China by duvet

Trip Start Jul 2003
Trip End May 2005

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Wednesday, June 30, 2004

Number 17 (29th June 2004 - 10th July 2004): China by duvet

Apparently, many westerners are exposed to Tibetan at an early age:

Luke Skywalker: "Where is Princess Leia?"
Ewok (in Tibetan): "Paddy field, yak, refrigerator"

Anyway, in order to get there we had a 4hr drive north of Kathmandu. Of course, allowing for bulldozers pushing lorries out of the way whilst rebuilding the life-threatening precarious road, and us walking stretches where the tiny Suzuki car just couldn't make it, we arrived at the border after at least 7. Taking rooms at Kodari we peeped out through steamy windows, over a great river crashing in the ravine below, at a Tibetan mountainside on the other side.

An early morning crossing of Friendship Bridge was followed by a temperature gun to the head recording a non-SARS 26, and the completely over the top shiny posts and red rope of Chinese customs in grotty Zhangmu. A misty road wound up and up with waterfalls tumbling on to the vehicle, to the unfortunately named Nyalam (literally, 'road to hell'). Comfortably warm, yak dung smoky rooms with grinning Tibetans and salt butter tea and dried yak meat entertained us each evening, before we retired to colourful, cosy rooms piled high with blankets. But just what is the etiquette of 4-in-a-row communal holes in the floor?

Rapidly gaining altitude at the Lalung La ('windy pass') at 5,050m, the first indicators of altitude sickness were felt. As the air pressure drops, less oxygen makes its way into the lungs and some quite unexpected effects are experienced: insomnia and loss of appetite in particular (disastrous for us).

Our first great bit of serious off-roading saw us rattling across rugged rock and river strewn valley floors in between bare jagged hills, waving from our comfy seats to brightly coloured locals riding to the 4 day festivals (where on earth were they all coming from?). Arriving at the world's highest monastery at Ronghbu, we caught the first glimpse of the mighty Quomolangma (Everest 8,848m; to give you some idea, the much older Ben Nevis peaks at around 1,350m). In addition to the border checkpoint, the second major incursion by the Chinese government was witnessed: a rather obtrusive Tupperware box and outrageously expensive hotel set back, as if uninvited, from the Tibetan village and monastery. Singing and drinking (strangely, beer by the shot glass) helped the now worrying sleeplessness.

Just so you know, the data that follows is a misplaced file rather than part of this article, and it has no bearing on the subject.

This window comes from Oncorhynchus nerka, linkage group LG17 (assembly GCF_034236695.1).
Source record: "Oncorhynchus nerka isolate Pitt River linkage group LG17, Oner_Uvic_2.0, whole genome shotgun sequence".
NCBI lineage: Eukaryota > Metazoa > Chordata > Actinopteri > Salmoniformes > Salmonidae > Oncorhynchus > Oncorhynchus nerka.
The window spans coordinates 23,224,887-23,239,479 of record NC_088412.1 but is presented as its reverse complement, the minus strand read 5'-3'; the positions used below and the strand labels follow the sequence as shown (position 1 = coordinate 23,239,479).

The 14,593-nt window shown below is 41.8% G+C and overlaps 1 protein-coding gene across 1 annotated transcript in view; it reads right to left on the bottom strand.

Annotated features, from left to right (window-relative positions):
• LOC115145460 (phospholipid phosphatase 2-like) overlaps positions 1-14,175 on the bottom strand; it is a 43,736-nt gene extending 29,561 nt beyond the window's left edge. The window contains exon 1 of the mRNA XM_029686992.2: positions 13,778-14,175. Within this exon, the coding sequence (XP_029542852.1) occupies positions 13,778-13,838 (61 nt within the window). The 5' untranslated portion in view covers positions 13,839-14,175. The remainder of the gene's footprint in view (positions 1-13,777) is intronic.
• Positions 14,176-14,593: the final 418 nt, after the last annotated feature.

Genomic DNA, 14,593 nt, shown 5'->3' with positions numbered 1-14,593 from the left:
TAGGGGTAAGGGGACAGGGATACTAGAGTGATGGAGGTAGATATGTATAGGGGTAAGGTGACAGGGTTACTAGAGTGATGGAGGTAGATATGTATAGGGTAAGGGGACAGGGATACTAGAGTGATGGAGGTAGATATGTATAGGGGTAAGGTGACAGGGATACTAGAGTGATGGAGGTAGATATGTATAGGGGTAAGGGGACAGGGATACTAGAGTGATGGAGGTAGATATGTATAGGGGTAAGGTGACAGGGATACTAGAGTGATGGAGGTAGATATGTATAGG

Early morning rewarded us with stunning, sleeping bag views of the world's highest summit set against the sharpest blue sky. Scrambling out we set off on the 2hr breathless ascent to the Base Camp, noting a few weird local rodents gerbils and meerkats?!?) and spectacular rock strata on the way. It's also worth mentioning that if you want a tropical tan in about 2 minutes then this is the place to be; in all honesty the sun is so close you can touch it (with bad results if you thought factor 10 was sufficient). The pressure changes also brought about more unexpected results. To try to explain this with a not too completely irrelevant example, imagine a toothpaste tube filled at sea level. Now, take this tube to 5,000m where the air pressure is lower than the pressure of the toothpaste tube contents. Therefore, when the tube is opened, the contents are extremely keen to depart the tube, so to speak.

Ascending further to a pass at 5,220m we encountered an extremely happy, red-haired and windswept crowd of Tibetans dancing round guitars, prayer flags and khatans, each bedecked in a huge range of beads, daggers and the occasional pin-striped suit. Losing the last glimpse of Everest we descended switch-back for several hours, stopping at some hot, sulphurous springs complete with a toothless happy woman and her grubby-faced children. An ancient watermill slowly ground barley for tsampa (the peculiar Tibetan staple dish, scooped in balls and somehow eaten). Our other daily dish was sanje (rice, potatoes and a sliver of yak meat).

One particularly aesthetic part of the regular scenery is that of nomadic yak herders, with their big black tents (made entirely from the waterproof yak's tail) and their smoky, grubby-faced children. Striding across the bleak plains to one family we introduced ourselves, hand outstretched as only the English can ("paddy field yak refrigerator?"), and we were shown inside the tardis of accommodation: piles of skins, dried meat and cheese, butter making equipment and in the middle an old kettle suspended over a stove of smoking yak dung. Admittedly with some persuasion, Emma achieved a life-long ambition and rode a yak. Lhatse was then our first experience of an almost entirely Chinese town, with locals having disappeared before a selection of terrible new constructions were thrown up (half of the tiling having fallen off long before their completion, no doubt).